Loaded: loaded (/usr/lib/systemd/system/io.podman.dhcp.socket; enabled; vendor preset: disabled)
    Active: active (listening) since Mon 2022-01-03 18:08:10 CET; 39s ago
    Listen: /run/cni/dhcp.sock (Stream)
    CGroup: /system.slice/io.podman.dhcp.socket

8.4. The macvlan plugin

Most of the container images do not have a DHCP client, the dhcp plugin acts as a proxy DHCP client for the containers to interact with a DHCP server.

The host system does not have network access to the container. To allow network connections from outside the host to the container, the container has to have an IP on the same network as the host. The macvlan plugin enables you to connect a container to the same network as the host.

Note

This procedure only applies to rootfull containers. Rootless containers are not able to use the macvlan and dhcp plugins.

Note

You can create a macvlan network using the podman network create --macvlan command.

Additional resources

8.5. Switching the network stack from CNI to Netavark

Previously, containers were able to use DNS only when connected to the single Container Network Interface (CNI) plugin. Netavark is a network stack for containers. You can use Netavark with Podman and other Open Container Initiative (OCI) container management applications. The advanced network stack for Podman is compatible with advanced Docker functionalities. Now, containers in multiple networks access containers on any of those networks.

Netavark is capable of the following:

  • Create, manage, and remove network interfaces, including bridge and MACVLAN interfaces.
  • Configure firewall settings, such as network address translation (NAT) and port mapping rules.
  • Support IPv4 and IPv6.
  • Improve support for containers in multiple networks.

Procedure

  1. If the /etc/containers/container.conf file does not exist, copy the /usr/share/containers.conf file to the /etc/containers/ directory:

    # cp /usr/share/containers/containers.conf /etc/containers/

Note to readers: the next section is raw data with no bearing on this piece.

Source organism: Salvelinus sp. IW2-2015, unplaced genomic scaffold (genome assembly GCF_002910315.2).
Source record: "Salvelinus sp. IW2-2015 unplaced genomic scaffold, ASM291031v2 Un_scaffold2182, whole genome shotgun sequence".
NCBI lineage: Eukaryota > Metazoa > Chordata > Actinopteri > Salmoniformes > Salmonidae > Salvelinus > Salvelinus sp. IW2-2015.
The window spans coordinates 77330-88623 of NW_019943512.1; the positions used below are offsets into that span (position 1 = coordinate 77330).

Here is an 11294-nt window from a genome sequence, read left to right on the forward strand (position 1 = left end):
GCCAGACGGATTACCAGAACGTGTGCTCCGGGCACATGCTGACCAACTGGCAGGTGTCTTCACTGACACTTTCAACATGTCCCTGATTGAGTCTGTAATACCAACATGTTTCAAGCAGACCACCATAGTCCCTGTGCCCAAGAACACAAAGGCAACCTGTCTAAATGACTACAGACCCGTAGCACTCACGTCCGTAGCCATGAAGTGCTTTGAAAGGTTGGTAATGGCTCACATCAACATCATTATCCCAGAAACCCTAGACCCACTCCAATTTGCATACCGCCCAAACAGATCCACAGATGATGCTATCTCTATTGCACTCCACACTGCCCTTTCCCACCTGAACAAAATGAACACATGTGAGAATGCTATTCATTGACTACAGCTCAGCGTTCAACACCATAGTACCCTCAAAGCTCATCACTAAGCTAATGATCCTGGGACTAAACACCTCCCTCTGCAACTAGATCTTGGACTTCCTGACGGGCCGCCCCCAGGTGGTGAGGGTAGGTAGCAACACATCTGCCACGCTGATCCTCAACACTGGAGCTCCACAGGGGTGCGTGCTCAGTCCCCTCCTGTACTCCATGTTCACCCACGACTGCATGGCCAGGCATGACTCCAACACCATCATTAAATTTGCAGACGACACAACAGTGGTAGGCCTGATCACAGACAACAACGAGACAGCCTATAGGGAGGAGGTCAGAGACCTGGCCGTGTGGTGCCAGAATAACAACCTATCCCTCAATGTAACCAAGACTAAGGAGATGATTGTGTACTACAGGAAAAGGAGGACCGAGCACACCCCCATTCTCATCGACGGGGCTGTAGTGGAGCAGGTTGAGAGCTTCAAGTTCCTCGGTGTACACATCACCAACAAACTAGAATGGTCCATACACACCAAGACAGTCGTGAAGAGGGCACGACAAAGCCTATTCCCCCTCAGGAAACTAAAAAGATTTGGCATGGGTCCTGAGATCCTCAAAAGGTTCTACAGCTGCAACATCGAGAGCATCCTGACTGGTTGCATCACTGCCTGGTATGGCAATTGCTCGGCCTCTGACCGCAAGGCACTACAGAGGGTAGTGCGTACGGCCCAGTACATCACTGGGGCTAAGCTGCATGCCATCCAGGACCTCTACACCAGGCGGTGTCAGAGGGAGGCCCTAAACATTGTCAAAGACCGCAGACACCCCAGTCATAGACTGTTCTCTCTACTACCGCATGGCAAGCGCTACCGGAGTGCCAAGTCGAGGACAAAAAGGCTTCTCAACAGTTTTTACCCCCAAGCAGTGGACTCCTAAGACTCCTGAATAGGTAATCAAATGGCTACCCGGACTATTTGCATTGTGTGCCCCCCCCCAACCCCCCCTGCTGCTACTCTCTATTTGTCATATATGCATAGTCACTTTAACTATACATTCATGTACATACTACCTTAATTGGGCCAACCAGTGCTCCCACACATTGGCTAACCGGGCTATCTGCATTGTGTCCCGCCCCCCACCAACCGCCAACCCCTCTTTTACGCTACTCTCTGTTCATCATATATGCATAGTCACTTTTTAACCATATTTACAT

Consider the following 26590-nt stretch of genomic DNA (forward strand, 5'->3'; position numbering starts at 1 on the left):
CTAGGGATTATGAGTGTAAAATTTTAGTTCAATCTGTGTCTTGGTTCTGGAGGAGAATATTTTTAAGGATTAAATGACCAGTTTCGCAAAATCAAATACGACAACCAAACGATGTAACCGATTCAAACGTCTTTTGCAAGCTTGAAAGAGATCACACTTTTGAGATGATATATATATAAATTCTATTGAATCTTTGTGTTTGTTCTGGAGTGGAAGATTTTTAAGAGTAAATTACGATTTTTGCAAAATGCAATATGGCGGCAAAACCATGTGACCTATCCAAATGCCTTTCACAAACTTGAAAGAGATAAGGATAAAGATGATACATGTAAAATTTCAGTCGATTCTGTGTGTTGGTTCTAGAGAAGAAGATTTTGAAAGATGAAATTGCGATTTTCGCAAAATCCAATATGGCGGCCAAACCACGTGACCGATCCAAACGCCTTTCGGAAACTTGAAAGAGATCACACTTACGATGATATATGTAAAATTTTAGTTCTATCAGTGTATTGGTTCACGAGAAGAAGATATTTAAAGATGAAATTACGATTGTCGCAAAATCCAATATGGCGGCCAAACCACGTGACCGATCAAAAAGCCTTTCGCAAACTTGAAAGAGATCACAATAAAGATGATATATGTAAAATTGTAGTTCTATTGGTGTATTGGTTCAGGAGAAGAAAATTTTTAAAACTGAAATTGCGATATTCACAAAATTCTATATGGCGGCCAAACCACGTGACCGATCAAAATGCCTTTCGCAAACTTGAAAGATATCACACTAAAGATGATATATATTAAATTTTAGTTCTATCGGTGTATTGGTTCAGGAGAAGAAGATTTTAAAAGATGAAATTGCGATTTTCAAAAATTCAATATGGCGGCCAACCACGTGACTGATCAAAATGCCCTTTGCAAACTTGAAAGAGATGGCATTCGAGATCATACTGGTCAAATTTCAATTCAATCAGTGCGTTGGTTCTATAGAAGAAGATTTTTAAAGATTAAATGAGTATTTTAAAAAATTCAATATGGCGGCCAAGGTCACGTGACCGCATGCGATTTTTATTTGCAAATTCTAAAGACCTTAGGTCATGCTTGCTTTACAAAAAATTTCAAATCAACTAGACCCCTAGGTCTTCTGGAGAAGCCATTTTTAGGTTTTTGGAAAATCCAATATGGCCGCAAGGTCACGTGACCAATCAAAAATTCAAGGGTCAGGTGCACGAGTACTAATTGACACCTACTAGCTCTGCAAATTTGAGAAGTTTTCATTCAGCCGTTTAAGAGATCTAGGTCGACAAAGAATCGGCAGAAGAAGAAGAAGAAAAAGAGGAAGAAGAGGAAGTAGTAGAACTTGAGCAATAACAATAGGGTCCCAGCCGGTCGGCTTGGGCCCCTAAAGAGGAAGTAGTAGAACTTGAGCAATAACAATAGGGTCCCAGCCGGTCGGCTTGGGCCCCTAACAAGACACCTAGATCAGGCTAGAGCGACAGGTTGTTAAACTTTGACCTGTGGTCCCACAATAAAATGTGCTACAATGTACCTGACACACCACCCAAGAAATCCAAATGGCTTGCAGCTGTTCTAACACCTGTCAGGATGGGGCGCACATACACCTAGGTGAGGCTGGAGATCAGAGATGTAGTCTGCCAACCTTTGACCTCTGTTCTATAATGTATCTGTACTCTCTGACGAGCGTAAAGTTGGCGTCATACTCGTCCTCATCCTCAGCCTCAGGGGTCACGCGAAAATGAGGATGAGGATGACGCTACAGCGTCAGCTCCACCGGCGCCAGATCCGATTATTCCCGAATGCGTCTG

2. Edit the /etc/containers/container.conf file, and add the following content to the [network] section:

    network_backend="netavark"
  3. If you have any containers or pods, reset the storage back to the initial state:

    # podman system reset
  4. Reboot the system:

    # reboot

Verification

  • Verify that the network stack is changed to Netavark:

    # cat /etc/containers/container.conf
    ...
    [network]
    network_backend="netavark"
    ...
Note

If you are using Podman 4.0.0 or later, use the podman info command to check the network stack setting.

Additional resources

8.6. Switching the network stack from Netavark to CNI

Procedure

  1. If the /etc/containers/container.conf file does not exist, copy the /usr/share/containers.conf file to the /etc/containers/ directory:

    # cp /usr/share/containers/containers.conf /etc/containers/
  2. Edit the /etc/containers/container.conf file, and add the following content to the [network] section:

    network_backend="cni"
  3. If you have any containers or pods, reset the storage back to the initial state:

    # podman system reset
  4. Reboot the system:

    # reboot

Verification

  • Verify that the network stack is changed to Netavark:

    # cat /etc/containers/container.conf
    ...
    [network]
    network_backend="netavark"
    ...
Note

If you are using Podman 4.0.0 or later, use the podman info command to check the network stack setting.

Additional resources